Mr Sunak has warned that inflation is the “enemy we need to face down” but insisted the decisions in Thursday’s autumn statement would be “based on fairness, they will be based on compassion”.

Mr Hunt is expected to impose stealth taxes by freezing the rates at which workers begin paying higher rates, drawing more into higher brackets as inflation soars.

These are likely to be accompanied by a raising of the minimum wage, and a lowering of the threshold for when the 45 percent top rate of income tax comes in from £150,000 to £125,000.

The windfall tax on oil and gas giants is expected to be increased and widened to electricity generators. But the energy bill support package unveiled by Liz Truss is expected to be made less generous from April.

Mr Hunt is also likely to set out whether benefits and state pensions will rise in line with inflation. He is expected to allow local authorities to further raise council tax without referendums and delay Boris Johnson’s lifetime cap on social care costs.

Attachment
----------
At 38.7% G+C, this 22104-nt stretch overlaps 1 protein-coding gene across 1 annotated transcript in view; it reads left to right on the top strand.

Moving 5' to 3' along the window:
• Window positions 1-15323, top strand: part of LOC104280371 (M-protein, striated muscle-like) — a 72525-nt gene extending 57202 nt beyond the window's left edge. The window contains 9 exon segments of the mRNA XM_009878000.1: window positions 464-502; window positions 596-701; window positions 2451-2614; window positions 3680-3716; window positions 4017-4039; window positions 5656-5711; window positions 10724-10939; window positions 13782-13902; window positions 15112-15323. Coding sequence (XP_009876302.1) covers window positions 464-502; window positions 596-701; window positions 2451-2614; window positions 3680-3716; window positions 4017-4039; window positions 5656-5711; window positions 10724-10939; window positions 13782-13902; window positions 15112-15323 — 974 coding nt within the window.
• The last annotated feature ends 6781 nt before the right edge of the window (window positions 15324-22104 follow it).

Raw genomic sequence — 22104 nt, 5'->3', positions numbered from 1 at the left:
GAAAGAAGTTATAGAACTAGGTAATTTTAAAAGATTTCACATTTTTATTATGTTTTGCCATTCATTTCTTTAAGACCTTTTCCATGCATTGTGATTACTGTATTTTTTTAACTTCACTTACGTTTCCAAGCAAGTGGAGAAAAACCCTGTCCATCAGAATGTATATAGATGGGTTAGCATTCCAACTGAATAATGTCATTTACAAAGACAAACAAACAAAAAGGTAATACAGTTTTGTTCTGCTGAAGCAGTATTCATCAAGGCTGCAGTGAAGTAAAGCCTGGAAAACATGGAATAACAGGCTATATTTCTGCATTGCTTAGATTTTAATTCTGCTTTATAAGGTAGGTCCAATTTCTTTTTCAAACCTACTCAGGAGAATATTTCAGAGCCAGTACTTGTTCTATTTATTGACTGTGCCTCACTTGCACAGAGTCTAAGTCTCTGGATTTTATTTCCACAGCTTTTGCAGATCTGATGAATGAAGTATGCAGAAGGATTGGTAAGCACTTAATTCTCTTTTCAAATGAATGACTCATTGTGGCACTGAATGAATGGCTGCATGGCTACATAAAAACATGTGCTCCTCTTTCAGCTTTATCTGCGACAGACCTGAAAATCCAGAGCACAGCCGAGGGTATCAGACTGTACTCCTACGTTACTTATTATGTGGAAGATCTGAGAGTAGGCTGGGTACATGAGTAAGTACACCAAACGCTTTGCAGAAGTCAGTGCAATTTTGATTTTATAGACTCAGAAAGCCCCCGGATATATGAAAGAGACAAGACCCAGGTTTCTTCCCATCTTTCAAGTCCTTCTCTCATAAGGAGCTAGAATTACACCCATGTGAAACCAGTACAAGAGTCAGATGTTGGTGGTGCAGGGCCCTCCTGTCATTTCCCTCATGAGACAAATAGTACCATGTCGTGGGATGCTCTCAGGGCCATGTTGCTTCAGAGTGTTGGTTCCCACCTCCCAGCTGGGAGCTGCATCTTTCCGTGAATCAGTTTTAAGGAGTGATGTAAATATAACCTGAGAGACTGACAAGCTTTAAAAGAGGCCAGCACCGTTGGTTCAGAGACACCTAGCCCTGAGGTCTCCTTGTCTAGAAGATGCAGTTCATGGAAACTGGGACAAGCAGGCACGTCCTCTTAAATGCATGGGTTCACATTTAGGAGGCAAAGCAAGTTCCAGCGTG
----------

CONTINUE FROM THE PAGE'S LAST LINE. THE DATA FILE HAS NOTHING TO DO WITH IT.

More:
Among the Tory critics, former cabinet minister Esther McVey has warned she will not support tax rises without the scrapping of the “unnecessary vanity project” of HS2.

Former Tory Minister John Redwood called for the Chancellor to give the country a “Christmas present” by cutting taxes. “The government needs to understand it needs to look after voters as well as worry about markets,” he said. 

“The politics of this week require the government to marry Liz Truss’s growth enthusiasm with enough control of the deficit and borrowing to show it is all affordable. Do that and they could even make most people happier. That would be a great Christmas present.”

Simon Clarke, who was in Liz Truss’s cabinet during her disastrous mini-budget, warned Mr Hunt not to “throw the baby out with the bathwater” in his autumn statement by imposing too many tax hikes.

The backbench Tory told BBC Radio 4’s PM programme: “I hope they will strike a balance which leans much more to spending reductions than tax rises to balance the books.”

Motoring groups have urged Mr Hunt not to hike fuel duty. The RAC told him that increased pump prices could push inflation even higher with spokesman Simon Williams saying: “When the prices drivers pay to fill up rise, inflation seems certain to follow. That’s something the Chancellor must recognise as he considers what action to take.”

Mr Hunt will hope that his package will reduce the need for the Bank to further hike interest rates, with experts already pencilling in an increase from 3 percent to 3.5 percent.